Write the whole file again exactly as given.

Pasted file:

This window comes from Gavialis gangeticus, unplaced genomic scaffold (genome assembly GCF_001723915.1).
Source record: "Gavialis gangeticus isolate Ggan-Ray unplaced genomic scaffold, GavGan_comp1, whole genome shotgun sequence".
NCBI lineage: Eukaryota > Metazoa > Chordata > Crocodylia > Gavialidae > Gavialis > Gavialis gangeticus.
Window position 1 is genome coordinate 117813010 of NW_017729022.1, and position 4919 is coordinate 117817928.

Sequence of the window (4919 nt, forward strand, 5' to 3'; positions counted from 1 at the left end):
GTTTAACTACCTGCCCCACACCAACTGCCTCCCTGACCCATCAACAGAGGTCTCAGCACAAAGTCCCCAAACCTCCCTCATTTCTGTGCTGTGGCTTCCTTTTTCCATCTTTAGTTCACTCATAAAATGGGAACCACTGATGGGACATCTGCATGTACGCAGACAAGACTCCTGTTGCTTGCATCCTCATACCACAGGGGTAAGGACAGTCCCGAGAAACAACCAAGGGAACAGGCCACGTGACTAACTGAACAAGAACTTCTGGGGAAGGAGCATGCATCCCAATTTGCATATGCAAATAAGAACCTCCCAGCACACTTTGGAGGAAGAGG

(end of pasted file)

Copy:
This window comes from Gavialis gangeticus, unplaced genomic scaffold (genome assembly GCF_001723915.1).
Source record: "Gavialis gangeticus isolate Ggan-Ray unplaced genomic scaffold, GavGan_comp1, whole genome shotgun sequence".
NCBI lineage: Eukaryota > Metazoa > Chordata > Crocodylia > Gavialidae > Gavialis > Gavialis gangeticus.
Window position 1 is genome coordinate 117813010 of NW_017729022.1, and position 4919 is coordinate 117817928.

Sequence of the window (4919 nt, forward strand, 5' to 3'; positions counted from 1 at the left end):
GTTTAACTACCTGCCCCACACCAACTGCCTCCCTGACCCATCAACAGAGGTCTCAGCACAAAGTCCCCAAACCTCCCTCATTTCTGTGCTGTGGCTTCCTTTTTCCATCTTTAGTTCACTCATAAAATGGGAACCACTGATGGGACATCTGCATGTACGCAGACAAGACTCCTGTTGCTTGCATCCTCATACCACAGGGGTAAGGACAGTCCCGAGAAACAACCAAGGGAACAGGCCACGTGACTAACTGAACAAGAACTTCTGGGGAAGGAGCATGCATCCCAATTTGCATATGCAAATAAGAACCTCCCAGCACACTTTGGAGGAAGAGG